Construction is rising in Champaign — both in height and dollar amounts — while Urbana has yet to see those figures return to pre-recession peaks, but city officials are confident that the numbers are on their way up.
Champaign's activity for year is about $77 million so far; Urbana's, only $8.5 million
CHAMPAIGN — Construction is rising in Champaign — both in height and dollar amounts — while Urbana has yet to see those figures return to pre-recession peaks, but city officials are confident that the numbers are on their way up.
Champaign officials have released building permits for more than $100 million worth of construction projects in the previous 12 months, and about $77 million of that figure has been documented so far in this calendar year alone. The figures are far from a 2007 building high of $304 million, but it's still a promising spike for city officials who watched property tax revenues suffer through the recession.
Urbana has issued permits for more than $18 million worth of projects between July 2012 through June 19. In this calendar year, Urbana has seen only $8.5 million worth of building projects launch.
A closer look at those numbers shows Champaign is leaning heavily on multifamily developments and new hotels — particularly along Green Street — while roughly half of Urbana's construction value for this calendar year is concentrated in an affordable housing redevelopment project paid for by the Housing Authority of Champaign County.
The numbers do not tell the whole story, said Urbana Economic Development Manager Tom Carrino.
"I know we've got a lot of projects in the works where permits haven't necessarily been applied for yet," Carrino said.
Economic activity in Urbana certainly has picked up, he said. There have been many redevelopment or renovation projects in the downtown area. Matt Cho of Cake Design Development LLC recently bought two underused buildings across the street from Busey Bank and spent $750,000 preparing them for occupancy. The city subsidized $70,000 of that project.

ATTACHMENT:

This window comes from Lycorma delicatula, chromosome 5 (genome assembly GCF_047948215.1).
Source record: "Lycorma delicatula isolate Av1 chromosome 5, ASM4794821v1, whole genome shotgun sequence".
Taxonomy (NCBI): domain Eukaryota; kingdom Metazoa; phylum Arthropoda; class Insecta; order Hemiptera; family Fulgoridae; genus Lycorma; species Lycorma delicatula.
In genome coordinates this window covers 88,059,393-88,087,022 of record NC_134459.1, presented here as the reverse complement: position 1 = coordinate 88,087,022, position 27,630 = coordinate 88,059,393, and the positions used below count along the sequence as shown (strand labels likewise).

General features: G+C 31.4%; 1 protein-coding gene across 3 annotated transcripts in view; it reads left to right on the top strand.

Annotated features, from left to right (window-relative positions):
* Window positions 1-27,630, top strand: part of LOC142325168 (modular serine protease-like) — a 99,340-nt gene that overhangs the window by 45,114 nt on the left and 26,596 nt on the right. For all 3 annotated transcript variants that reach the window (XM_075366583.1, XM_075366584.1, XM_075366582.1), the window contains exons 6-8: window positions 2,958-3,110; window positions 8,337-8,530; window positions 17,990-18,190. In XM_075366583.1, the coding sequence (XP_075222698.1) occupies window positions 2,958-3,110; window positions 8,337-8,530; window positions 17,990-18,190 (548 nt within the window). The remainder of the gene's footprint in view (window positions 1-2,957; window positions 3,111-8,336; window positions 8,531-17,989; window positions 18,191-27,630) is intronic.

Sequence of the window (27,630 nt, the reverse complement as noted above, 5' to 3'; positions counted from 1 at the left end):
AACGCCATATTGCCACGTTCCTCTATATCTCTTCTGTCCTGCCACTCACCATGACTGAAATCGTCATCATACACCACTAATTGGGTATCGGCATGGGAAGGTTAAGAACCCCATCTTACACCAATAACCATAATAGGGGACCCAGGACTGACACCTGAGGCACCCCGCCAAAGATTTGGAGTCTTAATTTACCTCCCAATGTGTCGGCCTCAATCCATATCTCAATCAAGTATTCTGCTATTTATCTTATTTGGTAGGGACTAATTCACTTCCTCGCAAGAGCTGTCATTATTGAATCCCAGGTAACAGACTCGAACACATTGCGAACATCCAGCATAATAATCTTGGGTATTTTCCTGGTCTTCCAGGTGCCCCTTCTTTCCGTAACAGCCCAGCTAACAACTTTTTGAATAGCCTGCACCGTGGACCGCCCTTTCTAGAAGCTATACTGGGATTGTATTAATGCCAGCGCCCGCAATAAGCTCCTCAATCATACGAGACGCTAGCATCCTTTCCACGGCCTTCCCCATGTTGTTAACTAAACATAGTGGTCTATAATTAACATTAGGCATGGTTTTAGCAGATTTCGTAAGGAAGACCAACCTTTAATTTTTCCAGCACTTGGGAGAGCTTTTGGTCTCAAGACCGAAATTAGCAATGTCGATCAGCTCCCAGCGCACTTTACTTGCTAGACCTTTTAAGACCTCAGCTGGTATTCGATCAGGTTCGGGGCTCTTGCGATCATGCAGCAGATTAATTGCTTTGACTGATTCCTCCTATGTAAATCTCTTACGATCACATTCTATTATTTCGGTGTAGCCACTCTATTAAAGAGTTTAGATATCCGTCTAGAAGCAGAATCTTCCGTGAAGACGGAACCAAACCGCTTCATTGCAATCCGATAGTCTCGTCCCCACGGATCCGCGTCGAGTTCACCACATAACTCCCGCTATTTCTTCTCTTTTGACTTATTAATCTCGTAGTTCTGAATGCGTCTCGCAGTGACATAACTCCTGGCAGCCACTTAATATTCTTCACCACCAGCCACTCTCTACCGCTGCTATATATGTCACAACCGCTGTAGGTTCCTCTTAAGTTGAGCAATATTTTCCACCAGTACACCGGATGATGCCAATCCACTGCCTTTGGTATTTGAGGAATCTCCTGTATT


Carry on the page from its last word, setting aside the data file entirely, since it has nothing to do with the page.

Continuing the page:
Flying Machine Coffee will now join Pizza M in those buildings. A nightclub is set to open a few doors down, and the Stephens Building around the corner is being prepared for occupancy.
"We worked pretty hard to fill space in what we called underutilized spaces in downtown specifically," Carrino said.
Encouraging reoccupancy of existing buildings has been a big push for city officials.
"We've worked hard, and it seems like we've had a lot more activity related to that," Carrino said.
In a larger project, Frasca Associates says it plans to expand its flight-simulator business and Frasca Field Airport near the intersection of Cunningham Avenue and Airport Road.
The Frasca project would include renovations of existing facilities, expansion of one building and construction of a new 12,000- to 24,000-square-foot facility. The project will be done in phases and would not yet be reflected in building permit numbers.
Like Cho's, the Frasca project is moving forward with city incentives. The city would rebate 60 percent of the property-tax revenue generated by the expansion during the next 10 years. That rebate would be capped between $275,000 and $425,000, depending on the final cost of construction.
A student housing project is being prepared, too, but its builders have not yet applied for a permit.
Expected to cost $30 million, the so-called "Campus Circle" project would be a five-story, 197-unit complex with beds for 510 students in the 1000 block of West University Avenue.